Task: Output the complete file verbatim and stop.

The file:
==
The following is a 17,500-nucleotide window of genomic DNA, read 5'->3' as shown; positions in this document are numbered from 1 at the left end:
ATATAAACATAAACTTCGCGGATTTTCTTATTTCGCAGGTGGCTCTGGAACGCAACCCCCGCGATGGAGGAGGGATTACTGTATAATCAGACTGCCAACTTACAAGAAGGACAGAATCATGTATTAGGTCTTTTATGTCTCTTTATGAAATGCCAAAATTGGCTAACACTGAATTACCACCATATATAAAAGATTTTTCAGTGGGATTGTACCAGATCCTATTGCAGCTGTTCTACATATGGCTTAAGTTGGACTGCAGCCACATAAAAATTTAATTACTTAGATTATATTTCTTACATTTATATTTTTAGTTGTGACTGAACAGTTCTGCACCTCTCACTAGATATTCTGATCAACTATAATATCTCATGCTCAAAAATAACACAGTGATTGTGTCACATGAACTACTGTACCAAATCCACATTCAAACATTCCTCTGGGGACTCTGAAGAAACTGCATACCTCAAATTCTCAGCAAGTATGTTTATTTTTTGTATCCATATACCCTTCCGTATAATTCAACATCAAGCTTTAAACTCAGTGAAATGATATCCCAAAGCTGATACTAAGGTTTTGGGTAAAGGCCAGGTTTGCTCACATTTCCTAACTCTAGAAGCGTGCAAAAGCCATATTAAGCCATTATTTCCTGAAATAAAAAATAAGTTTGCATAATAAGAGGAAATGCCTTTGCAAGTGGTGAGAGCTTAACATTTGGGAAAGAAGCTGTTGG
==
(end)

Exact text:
The following is a 17,500-nucleotide window of genomic DNA, read 5'->3' as shown; positions in this document are numbered from 1 at the left end:
ATATAAACATAAACTTCGCGGATTTTCTTATTTCGCAGGTGGCTCTGGAACGCAACCCCCGCGATGGAGGAGGGATTACTGTATAATCAGACTGCCAACTTACAAGAAGGACAGAATCATGTATTAGGTCTTTTATGTCTCTTTATGAAATGCCAAAATTGGCTAACACTGAATTACCACCATATATAAAAGATTTTTCAGTGGGATTGTACCAGATCCTATTGCAGCTGTTCTACATATGGCTTAAGTTGGACTGCAGCCACATAAAAATTTAATTACTTAGATTATATTTCTTACATTTATATTTTTAGTTGTGACTGAACAGTTCTGCACCTCTCACTAGATATTCTGATCAACTATAATATCTCATGCTCAAAAATAACACAGTGATTGTGTCACATGAACTACTGTACCAAATCCACATTCAAACATTCCTCTGGGGACTCTGAAGAAACTGCATACCTCAAATTCTCAGCAAGTATGTTTATTTTTTGTATCCATATACCCTTCCGTATAATTCAACATCAAGCTTTAAACTCAGTGAAATGATATCCCAAAGCTGATACTAAGGTTTTGGGTAAAGGCCAGGTTTGCTCACATTTCCTAACTCTAGAAGCGTGCAAAAGCCATATTAAGCCATTATTTCCTGAAATAAAAAATAAGTTTGCATAATAAGAGGAAATGCCTTTGCAAGTGGTGAGAGCTTAACATTTGGGAAAGAAGCTGTTGG